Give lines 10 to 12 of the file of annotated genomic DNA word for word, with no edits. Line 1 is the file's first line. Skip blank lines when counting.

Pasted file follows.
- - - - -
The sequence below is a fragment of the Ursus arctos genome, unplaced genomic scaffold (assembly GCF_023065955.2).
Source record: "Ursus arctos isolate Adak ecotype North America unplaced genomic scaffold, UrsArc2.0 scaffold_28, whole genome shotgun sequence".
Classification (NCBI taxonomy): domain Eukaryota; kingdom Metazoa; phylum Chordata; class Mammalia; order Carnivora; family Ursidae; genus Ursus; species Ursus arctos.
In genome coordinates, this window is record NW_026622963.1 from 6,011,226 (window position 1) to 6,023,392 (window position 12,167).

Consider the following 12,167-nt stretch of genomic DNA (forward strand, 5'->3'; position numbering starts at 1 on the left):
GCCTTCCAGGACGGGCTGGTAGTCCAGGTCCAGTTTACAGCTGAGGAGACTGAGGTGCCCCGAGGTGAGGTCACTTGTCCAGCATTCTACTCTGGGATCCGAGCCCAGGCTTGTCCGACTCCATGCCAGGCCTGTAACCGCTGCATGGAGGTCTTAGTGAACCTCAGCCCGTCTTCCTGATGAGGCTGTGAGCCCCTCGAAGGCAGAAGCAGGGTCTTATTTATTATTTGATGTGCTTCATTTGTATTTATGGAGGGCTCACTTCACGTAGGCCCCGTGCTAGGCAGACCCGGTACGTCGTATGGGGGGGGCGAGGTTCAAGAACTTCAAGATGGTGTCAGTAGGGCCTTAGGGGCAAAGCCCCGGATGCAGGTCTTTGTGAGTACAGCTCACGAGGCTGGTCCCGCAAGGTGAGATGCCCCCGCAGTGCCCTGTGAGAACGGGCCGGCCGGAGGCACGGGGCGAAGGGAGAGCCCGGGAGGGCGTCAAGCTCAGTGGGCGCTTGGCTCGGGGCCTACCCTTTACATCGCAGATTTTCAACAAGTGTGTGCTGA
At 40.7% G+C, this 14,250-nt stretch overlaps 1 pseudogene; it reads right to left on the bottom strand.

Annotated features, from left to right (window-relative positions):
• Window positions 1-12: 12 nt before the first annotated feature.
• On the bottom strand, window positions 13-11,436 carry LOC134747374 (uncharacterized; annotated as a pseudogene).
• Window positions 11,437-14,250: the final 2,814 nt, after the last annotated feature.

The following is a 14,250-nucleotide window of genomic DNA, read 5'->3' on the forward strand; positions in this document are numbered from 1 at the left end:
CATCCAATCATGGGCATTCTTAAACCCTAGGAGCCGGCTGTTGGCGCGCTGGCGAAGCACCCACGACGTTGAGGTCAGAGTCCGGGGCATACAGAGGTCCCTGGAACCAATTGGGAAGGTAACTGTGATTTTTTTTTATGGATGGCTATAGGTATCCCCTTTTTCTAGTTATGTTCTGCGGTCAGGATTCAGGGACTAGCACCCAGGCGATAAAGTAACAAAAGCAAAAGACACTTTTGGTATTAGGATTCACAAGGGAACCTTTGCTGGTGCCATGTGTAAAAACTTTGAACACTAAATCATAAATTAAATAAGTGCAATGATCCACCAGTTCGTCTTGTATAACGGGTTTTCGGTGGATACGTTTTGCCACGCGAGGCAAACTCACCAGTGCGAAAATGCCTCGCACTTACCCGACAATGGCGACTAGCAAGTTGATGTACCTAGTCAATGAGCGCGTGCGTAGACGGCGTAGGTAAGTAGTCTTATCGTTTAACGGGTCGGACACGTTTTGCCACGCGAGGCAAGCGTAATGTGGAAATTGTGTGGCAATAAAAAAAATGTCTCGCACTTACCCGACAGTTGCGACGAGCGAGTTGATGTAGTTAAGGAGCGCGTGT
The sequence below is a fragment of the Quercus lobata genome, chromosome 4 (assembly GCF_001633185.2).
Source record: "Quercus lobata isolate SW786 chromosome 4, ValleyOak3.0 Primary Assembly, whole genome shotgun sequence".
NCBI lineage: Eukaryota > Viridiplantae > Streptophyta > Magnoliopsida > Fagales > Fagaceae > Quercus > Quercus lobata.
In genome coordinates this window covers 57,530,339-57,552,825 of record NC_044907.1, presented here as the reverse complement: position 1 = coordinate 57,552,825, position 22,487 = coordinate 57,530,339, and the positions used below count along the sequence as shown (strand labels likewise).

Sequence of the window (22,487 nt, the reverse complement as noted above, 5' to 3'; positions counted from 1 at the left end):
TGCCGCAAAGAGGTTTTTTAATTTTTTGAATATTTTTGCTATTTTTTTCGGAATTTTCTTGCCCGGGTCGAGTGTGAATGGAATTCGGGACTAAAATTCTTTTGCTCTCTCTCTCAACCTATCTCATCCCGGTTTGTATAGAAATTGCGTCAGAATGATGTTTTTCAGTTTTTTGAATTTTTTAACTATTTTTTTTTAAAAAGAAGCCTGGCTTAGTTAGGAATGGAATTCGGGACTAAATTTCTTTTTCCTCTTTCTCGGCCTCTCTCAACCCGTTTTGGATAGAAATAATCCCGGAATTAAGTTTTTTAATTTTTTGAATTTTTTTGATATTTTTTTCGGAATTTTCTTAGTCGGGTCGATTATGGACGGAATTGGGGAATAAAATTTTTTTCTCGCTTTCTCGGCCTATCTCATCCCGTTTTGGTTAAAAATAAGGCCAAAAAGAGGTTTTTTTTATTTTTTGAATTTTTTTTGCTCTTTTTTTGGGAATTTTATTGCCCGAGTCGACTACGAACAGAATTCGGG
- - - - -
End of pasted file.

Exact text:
• On the bottom strand, window positions 13-11,436 carry LOC134747374 (uncharacterized; annotated as a pseudogene).
• Window positions 11,437-14,250: the final 2,814 nt, after the last annotated feature.

The following is a 14,250-nucleotide window of genomic DNA, read 5'->3' on the forward strand; positions in this document are numbered from 1 at the left end: